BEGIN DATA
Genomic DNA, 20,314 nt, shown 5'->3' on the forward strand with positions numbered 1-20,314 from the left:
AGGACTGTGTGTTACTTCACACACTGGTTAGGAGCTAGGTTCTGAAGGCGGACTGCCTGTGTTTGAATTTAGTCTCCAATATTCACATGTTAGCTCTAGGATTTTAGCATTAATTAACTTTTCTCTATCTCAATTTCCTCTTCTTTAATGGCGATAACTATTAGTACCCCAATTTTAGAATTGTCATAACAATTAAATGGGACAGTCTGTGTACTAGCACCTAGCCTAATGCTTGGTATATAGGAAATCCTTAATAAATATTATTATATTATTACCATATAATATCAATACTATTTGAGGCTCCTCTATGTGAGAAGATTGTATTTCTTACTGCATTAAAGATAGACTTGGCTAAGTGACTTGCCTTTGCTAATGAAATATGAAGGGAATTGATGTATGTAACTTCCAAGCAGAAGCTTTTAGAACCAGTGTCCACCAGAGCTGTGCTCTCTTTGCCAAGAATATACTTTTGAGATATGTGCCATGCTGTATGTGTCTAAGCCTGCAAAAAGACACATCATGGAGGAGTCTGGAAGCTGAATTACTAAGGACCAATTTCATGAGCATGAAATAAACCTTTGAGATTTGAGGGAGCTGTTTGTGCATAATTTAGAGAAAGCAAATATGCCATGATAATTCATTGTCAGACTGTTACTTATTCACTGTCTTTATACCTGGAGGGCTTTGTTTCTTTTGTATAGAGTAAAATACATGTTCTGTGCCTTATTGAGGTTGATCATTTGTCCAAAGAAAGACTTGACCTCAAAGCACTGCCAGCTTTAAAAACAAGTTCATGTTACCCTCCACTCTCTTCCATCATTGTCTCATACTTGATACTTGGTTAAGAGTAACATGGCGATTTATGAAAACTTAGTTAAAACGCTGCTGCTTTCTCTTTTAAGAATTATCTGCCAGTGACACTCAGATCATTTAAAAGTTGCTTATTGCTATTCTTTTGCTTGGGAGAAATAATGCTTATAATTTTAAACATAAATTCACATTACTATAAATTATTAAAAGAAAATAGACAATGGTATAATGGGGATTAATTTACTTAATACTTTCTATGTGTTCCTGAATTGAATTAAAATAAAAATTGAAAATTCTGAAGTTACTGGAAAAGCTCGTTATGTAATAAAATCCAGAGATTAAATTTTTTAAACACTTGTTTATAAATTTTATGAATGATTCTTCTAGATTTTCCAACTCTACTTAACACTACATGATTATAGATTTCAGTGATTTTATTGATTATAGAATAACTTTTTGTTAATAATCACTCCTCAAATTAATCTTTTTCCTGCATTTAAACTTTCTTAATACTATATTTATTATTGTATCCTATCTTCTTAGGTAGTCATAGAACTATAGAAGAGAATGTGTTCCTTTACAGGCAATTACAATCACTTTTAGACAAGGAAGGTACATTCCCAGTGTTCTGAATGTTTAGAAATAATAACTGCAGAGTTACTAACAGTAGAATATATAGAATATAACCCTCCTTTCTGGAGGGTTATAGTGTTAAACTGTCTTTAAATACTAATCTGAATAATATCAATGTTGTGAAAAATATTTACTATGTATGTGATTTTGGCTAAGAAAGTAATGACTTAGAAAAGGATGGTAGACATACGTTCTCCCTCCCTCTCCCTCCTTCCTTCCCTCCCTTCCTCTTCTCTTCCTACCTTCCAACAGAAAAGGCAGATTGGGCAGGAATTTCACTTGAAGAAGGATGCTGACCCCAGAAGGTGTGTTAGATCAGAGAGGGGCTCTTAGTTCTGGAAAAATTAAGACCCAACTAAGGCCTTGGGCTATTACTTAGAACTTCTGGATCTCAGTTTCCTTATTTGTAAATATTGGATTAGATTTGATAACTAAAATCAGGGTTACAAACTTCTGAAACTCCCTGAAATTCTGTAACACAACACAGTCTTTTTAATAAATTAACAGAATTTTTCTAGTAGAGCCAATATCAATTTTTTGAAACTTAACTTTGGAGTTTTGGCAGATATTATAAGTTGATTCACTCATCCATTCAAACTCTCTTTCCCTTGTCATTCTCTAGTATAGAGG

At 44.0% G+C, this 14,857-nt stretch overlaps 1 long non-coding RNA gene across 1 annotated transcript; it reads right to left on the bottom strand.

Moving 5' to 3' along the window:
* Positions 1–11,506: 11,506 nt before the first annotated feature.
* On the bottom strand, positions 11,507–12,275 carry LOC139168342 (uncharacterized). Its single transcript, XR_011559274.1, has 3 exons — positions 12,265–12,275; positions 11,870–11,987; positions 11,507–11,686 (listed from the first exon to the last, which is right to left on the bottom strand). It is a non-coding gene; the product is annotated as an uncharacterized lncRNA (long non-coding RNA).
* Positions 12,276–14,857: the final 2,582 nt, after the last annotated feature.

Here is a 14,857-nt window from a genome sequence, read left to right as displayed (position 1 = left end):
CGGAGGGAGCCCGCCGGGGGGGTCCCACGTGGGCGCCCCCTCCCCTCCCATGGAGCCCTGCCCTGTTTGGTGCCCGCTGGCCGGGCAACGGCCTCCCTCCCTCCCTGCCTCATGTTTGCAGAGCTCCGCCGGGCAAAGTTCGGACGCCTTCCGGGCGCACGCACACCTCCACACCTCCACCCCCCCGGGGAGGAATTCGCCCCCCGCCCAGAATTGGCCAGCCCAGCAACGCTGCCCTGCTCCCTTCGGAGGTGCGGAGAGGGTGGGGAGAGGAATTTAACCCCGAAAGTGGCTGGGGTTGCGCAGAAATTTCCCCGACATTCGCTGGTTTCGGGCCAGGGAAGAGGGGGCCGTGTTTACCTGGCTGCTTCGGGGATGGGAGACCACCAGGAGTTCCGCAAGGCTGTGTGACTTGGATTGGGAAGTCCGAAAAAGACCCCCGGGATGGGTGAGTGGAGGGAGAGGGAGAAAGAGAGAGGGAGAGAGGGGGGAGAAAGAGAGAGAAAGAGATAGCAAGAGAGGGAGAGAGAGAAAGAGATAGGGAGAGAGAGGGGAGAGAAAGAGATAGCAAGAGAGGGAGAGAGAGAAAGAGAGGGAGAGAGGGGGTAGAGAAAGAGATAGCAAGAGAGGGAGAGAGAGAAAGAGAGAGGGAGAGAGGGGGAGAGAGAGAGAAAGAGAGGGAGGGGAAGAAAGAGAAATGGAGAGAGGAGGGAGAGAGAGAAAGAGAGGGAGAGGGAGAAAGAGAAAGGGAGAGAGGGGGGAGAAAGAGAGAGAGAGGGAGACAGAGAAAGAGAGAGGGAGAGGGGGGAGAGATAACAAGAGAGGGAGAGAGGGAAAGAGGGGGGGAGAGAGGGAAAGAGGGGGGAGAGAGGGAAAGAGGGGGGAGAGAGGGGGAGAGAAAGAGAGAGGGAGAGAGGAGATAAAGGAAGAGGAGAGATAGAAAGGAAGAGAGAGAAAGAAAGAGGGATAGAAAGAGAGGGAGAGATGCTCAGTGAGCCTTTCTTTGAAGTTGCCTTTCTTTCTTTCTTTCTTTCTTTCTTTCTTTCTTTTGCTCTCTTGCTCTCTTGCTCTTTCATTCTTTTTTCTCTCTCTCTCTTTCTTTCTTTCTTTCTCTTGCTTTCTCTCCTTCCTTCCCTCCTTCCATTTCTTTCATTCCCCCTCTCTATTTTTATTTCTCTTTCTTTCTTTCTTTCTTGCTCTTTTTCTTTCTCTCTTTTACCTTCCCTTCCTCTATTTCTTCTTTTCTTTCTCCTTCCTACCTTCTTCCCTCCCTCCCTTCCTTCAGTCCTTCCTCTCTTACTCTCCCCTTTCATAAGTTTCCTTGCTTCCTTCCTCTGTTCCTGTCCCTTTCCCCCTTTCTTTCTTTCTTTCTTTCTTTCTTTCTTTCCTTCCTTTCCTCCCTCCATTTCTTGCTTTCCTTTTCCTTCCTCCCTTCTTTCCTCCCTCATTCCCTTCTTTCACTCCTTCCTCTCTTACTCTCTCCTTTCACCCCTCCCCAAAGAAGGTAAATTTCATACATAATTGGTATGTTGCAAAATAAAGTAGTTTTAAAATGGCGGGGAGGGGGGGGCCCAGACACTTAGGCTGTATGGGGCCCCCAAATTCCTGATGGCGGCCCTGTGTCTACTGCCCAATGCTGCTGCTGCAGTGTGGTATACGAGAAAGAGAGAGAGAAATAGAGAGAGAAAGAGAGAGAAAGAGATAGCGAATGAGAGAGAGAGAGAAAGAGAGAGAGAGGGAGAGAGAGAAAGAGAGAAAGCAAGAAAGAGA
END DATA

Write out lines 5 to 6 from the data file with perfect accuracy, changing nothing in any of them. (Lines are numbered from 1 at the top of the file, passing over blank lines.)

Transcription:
* Positions 1–11,506: 11,506 nt before the first annotated feature.
* On the bottom strand, positions 11,507–12,275 carry LOC139168342 (uncharacterized). Its single transcript, XR_011559274.1, has 3 exons — positions 12,265–12,275; positions 11,870–11,987; positions 11,507–11,686 (listed from the first exon to the last, which is right to left on the bottom strand). It is a non-coding gene; the product is annotated as an uncharacterized lncRNA (long non-coding RNA).